Do your research. So, any tips for candidates like, once they decided, here’s the roles I want to start applying to, like, what should I do before I get into that first interview? I would make sure that you know the company is the right fit culturally, and technology wise, and it’s somewhere that you want to be.
How would you find that kind of stuff out? Yeah, I would look at their LinkedIn. I would look up Glassdoor Reviews. I would look at their website. And I would reach out and ask people at the company how it is working there and if they have any advice on getting their foot in the door. That’s where I would start. What about you?
Yeah, that’s definitely a good thing that I suggest to all job seekers, doesn’t matter their career path at all, or what their profession is. Just always try and find people on LinkedIn that work at a company you’re interested in. And see if you can send them a connection request with a note and see if they’ll chat with you at all, so you can get some more insights on what it’s like to actually work there.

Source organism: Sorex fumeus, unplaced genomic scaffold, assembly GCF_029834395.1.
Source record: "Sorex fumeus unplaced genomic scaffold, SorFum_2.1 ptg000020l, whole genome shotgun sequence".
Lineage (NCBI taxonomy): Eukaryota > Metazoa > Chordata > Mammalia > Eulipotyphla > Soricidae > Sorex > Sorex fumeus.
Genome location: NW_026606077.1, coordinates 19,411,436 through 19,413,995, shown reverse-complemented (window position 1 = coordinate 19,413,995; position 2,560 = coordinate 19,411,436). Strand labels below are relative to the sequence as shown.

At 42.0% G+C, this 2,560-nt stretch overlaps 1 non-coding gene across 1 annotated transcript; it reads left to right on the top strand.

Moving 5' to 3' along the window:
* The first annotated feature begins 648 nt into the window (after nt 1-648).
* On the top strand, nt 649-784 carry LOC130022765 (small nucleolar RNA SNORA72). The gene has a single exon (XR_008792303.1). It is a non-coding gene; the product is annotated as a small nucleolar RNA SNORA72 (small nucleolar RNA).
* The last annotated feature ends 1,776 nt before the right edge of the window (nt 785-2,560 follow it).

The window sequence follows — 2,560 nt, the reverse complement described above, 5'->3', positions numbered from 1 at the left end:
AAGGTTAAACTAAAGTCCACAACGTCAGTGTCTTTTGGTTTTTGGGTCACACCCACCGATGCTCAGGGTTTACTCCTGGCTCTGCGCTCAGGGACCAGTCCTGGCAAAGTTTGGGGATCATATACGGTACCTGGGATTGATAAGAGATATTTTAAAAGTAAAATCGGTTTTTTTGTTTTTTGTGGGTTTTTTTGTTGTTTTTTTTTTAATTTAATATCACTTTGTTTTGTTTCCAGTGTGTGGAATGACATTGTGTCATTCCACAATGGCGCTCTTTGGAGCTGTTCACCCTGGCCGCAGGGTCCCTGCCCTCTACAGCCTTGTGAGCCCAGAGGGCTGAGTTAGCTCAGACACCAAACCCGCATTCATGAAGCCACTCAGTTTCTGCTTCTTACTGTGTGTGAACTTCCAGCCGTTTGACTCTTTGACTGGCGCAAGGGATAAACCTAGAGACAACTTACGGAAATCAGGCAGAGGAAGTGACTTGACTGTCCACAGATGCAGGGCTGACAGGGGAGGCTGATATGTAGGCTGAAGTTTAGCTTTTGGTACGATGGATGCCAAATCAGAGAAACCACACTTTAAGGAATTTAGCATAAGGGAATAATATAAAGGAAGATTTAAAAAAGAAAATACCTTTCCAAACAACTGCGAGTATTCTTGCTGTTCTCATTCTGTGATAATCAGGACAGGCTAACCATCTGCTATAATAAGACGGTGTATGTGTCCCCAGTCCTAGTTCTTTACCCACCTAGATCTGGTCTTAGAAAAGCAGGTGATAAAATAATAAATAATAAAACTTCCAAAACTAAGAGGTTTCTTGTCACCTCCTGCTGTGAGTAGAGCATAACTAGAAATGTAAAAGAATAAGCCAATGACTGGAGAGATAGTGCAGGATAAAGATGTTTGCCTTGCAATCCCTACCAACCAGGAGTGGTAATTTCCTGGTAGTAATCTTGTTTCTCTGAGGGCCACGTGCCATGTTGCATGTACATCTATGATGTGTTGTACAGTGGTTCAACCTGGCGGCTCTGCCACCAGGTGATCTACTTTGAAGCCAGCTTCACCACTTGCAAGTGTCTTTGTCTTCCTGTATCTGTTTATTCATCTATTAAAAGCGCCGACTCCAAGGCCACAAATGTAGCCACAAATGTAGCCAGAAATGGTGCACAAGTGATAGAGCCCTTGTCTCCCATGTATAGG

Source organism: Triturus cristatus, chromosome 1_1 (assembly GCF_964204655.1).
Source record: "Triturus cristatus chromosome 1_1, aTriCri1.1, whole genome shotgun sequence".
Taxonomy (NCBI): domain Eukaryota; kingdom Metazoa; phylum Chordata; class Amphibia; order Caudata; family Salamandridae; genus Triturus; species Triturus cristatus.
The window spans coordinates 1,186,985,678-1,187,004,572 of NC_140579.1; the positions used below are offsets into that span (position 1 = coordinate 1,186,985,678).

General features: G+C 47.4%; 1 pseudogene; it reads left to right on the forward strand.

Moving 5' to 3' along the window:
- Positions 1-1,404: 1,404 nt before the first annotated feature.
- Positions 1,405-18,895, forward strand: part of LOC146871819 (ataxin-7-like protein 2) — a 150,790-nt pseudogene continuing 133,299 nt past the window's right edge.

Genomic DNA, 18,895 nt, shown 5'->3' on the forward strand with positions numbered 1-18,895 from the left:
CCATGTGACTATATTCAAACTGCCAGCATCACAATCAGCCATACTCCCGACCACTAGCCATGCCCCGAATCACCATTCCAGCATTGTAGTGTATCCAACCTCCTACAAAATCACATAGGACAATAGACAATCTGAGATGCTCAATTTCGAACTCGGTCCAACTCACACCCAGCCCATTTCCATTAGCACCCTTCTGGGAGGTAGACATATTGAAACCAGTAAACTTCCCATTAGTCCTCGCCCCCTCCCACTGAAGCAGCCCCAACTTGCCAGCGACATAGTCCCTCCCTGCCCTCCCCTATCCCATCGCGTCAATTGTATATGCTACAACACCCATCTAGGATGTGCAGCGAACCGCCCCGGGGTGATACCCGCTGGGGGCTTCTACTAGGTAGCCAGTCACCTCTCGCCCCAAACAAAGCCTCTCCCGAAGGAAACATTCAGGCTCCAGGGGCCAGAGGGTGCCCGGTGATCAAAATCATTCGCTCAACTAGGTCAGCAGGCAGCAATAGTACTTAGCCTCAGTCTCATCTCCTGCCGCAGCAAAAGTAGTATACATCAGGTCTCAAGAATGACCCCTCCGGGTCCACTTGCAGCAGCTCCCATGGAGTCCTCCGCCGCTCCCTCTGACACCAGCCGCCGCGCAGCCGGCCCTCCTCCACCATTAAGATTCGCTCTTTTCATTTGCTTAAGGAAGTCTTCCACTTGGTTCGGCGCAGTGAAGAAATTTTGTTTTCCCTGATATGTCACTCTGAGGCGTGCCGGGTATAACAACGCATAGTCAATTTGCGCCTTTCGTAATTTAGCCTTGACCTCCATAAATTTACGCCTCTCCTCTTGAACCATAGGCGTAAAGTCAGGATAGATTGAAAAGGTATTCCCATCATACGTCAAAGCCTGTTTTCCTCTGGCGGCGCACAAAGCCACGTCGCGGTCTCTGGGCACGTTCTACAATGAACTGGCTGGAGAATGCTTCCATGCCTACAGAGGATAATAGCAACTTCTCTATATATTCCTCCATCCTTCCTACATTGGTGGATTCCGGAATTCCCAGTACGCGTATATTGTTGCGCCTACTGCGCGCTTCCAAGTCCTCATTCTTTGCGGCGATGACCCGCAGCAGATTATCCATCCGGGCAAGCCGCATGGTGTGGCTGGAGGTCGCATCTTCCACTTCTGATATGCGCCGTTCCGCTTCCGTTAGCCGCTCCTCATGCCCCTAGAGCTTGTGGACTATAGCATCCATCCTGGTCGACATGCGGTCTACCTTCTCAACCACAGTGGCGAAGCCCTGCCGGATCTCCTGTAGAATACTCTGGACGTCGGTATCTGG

And you mentioned glass door reviews. I think those obviously always offer some valuable insights, but you got to take those with a grain of salt, right? Like the people most likely to write a review are those that had a bad experience with a company. So talking to someone that used to work there or currently works there, one on one, might give you a better perspective than just a disgruntled employee. Yeah.
And how would you find the companies that are hiring and how would you go about that process? Yeah, sure. So obviously job boards is the main way that we find jobs, in 2023, online. So Indeed, LinkedIn. There’s lots of specialty job boards for, you know, different careers. So, would look there. Obviously partnering with an agency recruiter is a great way to find opportunities that might not be posted publicly. They can get to know you, know what you want next in your career.
Where your skills align for certain types of roles and present you with options. So, definitely would reach out to recruiters and start building those relationships as well, when you start your job search. Yeah, and I know like we don’t post all of the jobs that we have, there’s actually multiple jobs that we’re working on, that we don’t have posted. So it’s always good to make those connections.
Or even refer friends. I’ve had so many referrals from people I’ve worked with in the past, and we’ve hopped on calls and they’ve been a part of my network. If I have something that opens up, I can ping them right away. So, I like that aspect of it too. As far as like when you land a interview, what would you do to take the steps to prepare for that?